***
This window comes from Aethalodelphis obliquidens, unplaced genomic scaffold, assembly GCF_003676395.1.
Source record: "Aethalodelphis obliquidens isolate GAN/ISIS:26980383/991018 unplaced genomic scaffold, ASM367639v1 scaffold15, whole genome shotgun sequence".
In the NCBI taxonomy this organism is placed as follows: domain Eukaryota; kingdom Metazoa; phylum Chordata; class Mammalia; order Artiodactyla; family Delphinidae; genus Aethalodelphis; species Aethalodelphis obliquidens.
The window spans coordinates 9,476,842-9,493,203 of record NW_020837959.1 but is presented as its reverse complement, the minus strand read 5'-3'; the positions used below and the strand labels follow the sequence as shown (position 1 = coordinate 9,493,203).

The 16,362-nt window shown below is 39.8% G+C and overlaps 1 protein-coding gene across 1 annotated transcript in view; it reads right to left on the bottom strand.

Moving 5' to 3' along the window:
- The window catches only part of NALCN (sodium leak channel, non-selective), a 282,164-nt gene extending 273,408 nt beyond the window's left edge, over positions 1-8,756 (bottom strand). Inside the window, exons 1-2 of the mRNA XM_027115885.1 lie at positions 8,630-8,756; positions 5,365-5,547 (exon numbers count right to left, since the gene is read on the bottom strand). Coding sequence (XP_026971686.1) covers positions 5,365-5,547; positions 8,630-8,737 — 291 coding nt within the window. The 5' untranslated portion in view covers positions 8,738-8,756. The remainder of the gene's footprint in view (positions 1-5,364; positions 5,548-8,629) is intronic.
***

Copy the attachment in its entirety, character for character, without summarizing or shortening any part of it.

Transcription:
This window comes from Aethalodelphis obliquidens, unplaced genomic scaffold, assembly GCF_003676395.1.
Source record: "Aethalodelphis obliquidens isolate GAN/ISIS:26980383/991018 unplaced genomic scaffold, ASM367639v1 scaffold15, whole genome shotgun sequence".
In the NCBI taxonomy this organism is placed as follows: domain Eukaryota; kingdom Metazoa; phylum Chordata; class Mammalia; order Artiodactyla; family Delphinidae; genus Aethalodelphis; species Aethalodelphis obliquidens.
The window spans coordinates 9,476,842-9,493,203 of record NW_020837959.1 but is presented as its reverse complement, the minus strand read 5'-3'; the positions used below and the strand labels follow the sequence as shown (position 1 = coordinate 9,493,203).

The 16,362-nt window shown below is 39.8% G+C and overlaps 1 protein-coding gene across 1 annotated transcript in view; it reads right to left on the bottom strand.

Moving 5' to 3' along the window:
- The window catches only part of NALCN (sodium leak channel, non-selective), a 282,164-nt gene extending 273,408 nt beyond the window's left edge, over positions 1-8,756 (bottom strand). Inside the window, exons 1-2 of the mRNA XM_027115885.1 lie at positions 8,630-8,756; positions 5,365-5,547 (exon numbers count right to left, since the gene is read on the bottom strand). Coding sequence (XP_026971686.1) covers positions 5,365-5,547; positions 8,630-8,737 — 291 coding nt within the window. The 5' untranslated portion in view covers positions 8,738-8,756. The remainder of the gene's footprint in view (positions 1-5,364; positions 5,548-8,629) is intronic.